IT Automation, from an Architectural Point of View

Arthur Cole

Few would argue that automation will be a crucial component to virtual/cloud environments going forward. The question is implementing an integrated, overarching, operating environment that can accommodate the sometimes wildly disparate needs between, and among, physical, virtual and cloud architectures. Advanced Systems Concepts’ (ASC) Colin Beasty, product marketing manager, speaking with Arthur Cole, argues for a shift away from platforms focusing on point solutions to one that can cross multiple systems and processes: what he calls the “architectural approach” to automation.

Cole: ASC has been talking about a more “architectural approach” to IT automation lately. How is that different from current practices?

Beasty: Today, IT organizations typically take what I’d call an elemental approach to IT automation; they implement point scheduling solutions to automate specific IT tasks or processes. For example, they write a script to pass data between two platforms and automate that script using Windows Task Scheduler or Cron — for instance, if a DBA needs to automate database backups and purchases a tool for automating SQL Server backups or uses SQL Server Agent. This same concept can extend to process types as well, such as implementing an automation tool for runbook automation, a job scheduler to fulfill batch processing requirements, etc.

This line of thinking, while sound in the short term, presents IT operational issues for the organization as a whole in the long term. With IT organizations operating in increasingly distributed environments, this elemental approach means implementing a solution without thinking of the bigger picture, cross-departmental automation requirements that are at play. Eventually those common IT tasks and processes are going to become dependent on one another. Moreover, these point scheduling solutions represent a temporary fix that becomes outdated or insufficient within a few years and that only increases complexity and imposes higher costs and resources for maintaining and managing multiple tools moving forward.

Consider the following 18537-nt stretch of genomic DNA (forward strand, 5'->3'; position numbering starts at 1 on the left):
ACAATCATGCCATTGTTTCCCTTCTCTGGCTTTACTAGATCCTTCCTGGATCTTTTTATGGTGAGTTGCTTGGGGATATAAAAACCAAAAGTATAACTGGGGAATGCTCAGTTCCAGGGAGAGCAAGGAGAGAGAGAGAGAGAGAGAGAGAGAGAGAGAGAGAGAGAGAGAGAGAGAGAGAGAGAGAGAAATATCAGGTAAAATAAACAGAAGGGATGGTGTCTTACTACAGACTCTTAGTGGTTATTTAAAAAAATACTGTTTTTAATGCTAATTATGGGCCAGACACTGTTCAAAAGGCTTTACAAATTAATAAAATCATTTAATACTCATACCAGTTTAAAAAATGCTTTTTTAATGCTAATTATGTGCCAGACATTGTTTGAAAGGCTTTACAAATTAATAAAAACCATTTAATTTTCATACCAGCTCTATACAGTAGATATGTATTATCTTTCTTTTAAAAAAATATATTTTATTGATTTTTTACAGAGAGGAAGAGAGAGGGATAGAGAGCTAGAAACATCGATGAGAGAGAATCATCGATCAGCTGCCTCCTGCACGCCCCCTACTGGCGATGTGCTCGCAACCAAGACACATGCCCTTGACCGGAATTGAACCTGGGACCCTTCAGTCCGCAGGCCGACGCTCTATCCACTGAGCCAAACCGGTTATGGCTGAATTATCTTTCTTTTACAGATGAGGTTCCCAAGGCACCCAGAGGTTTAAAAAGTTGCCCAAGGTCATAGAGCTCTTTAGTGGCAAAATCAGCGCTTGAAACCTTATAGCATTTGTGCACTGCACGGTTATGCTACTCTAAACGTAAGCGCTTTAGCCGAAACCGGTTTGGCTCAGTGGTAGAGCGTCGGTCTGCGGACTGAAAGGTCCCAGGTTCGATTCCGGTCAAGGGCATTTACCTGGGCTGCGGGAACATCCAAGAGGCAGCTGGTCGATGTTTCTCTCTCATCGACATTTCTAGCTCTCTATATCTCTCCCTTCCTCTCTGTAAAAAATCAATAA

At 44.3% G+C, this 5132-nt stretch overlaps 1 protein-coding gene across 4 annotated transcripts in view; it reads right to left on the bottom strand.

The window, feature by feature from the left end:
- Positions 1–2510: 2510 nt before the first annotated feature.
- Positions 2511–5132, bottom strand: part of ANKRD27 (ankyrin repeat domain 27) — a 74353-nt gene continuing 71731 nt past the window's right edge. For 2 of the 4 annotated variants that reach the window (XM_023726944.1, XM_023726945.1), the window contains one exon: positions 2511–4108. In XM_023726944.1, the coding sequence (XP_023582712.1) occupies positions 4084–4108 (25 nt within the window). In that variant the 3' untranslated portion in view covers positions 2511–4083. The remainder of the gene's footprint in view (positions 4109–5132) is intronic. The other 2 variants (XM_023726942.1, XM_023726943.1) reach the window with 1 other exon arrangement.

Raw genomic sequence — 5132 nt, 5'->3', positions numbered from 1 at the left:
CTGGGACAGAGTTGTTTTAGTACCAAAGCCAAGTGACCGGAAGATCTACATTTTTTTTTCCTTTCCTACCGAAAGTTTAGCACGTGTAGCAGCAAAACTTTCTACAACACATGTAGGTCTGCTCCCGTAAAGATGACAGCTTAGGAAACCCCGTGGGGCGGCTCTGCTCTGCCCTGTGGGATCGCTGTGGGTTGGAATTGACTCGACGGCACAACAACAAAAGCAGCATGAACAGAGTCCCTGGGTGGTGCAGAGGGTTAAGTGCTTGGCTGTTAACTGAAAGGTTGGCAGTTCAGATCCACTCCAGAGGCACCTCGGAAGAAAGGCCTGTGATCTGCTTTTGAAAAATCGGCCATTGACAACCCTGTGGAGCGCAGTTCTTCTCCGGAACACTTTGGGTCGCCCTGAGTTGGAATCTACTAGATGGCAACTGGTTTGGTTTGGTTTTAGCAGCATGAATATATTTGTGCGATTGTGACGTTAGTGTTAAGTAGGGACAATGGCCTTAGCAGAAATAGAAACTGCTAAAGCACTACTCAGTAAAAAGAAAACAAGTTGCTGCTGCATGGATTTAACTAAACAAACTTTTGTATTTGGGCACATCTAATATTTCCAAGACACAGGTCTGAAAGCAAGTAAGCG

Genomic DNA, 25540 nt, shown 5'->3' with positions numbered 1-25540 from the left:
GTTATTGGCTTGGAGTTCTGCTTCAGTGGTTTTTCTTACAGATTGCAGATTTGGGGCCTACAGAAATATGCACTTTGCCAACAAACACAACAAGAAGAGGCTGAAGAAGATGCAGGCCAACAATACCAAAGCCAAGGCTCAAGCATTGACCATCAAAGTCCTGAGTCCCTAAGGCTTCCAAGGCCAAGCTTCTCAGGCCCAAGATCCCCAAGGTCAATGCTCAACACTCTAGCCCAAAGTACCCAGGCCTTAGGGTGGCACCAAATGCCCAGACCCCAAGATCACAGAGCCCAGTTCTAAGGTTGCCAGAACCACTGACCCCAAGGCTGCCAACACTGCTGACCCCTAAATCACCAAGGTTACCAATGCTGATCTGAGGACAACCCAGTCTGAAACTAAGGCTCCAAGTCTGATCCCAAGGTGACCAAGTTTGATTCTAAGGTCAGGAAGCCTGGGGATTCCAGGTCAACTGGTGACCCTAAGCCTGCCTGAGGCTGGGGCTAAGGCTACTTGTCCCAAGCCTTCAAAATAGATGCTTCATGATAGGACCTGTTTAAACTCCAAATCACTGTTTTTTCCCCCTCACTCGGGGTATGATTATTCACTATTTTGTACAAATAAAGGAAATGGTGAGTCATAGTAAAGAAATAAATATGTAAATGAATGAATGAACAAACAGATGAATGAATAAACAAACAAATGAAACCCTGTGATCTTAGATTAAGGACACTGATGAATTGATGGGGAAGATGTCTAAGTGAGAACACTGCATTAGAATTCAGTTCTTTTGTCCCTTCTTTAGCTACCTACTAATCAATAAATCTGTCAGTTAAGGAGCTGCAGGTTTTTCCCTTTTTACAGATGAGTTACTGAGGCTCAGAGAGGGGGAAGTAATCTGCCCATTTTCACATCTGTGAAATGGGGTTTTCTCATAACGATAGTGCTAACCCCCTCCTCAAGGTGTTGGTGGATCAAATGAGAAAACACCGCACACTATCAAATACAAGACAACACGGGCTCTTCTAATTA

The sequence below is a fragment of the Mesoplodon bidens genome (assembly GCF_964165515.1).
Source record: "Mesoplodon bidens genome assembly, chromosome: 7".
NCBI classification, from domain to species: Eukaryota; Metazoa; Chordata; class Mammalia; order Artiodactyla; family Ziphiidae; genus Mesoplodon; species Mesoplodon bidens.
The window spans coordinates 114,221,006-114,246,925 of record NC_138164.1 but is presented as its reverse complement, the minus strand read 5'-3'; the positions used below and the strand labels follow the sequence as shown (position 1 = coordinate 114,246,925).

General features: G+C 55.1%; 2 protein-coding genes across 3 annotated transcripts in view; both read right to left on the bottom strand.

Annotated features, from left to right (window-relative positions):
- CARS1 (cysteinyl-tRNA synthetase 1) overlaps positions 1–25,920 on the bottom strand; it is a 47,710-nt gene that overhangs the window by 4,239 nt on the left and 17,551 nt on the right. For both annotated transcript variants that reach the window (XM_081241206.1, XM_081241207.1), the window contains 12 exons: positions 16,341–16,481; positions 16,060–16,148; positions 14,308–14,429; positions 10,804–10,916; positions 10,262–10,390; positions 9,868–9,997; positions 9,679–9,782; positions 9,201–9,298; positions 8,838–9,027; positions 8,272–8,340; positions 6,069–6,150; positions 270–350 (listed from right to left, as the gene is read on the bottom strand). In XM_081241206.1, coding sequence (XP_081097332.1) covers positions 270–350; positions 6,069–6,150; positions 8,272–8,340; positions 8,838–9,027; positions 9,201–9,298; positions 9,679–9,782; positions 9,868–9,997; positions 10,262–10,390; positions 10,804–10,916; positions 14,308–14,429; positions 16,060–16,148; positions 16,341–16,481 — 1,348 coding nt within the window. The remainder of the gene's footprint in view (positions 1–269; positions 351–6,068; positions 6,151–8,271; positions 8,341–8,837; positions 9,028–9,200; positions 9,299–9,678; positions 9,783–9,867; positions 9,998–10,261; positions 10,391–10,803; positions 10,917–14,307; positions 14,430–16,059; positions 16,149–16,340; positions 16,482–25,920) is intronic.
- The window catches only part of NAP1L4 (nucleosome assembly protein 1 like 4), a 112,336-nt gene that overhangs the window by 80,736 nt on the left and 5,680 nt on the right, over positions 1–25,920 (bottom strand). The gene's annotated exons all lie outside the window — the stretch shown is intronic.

The idea is to take an architectural approach by bringing the automation of these tasks and processes under one roof, so to speak. IT environments are growing in complexity while businesses are becoming increasingly dependent on IT-based services for commercial success in today’s 24/7, Internet-driven world. In order to more efficiently automate and manage the critical dependencies between systems and process types, it requires an automation solution that bridges those boundaries.

Cole: Most enterprises are currently operating across physical, virtual, cloud, and now mobile architectures. Is it necessary, or even desirable, to integrate all of them under a single automation platform?

Beasty: Absolutely, and the reason why it’s becoming so desirable is a result of the importance that automation now plays in allowing IT to directly support the business. IT automation has evolved dramatically from the old days of batch processing and has moved to the forefront to automate critical IT processes that can directly impact the ability of the business to operate, hit SLAs, affect IT operational costs, etc.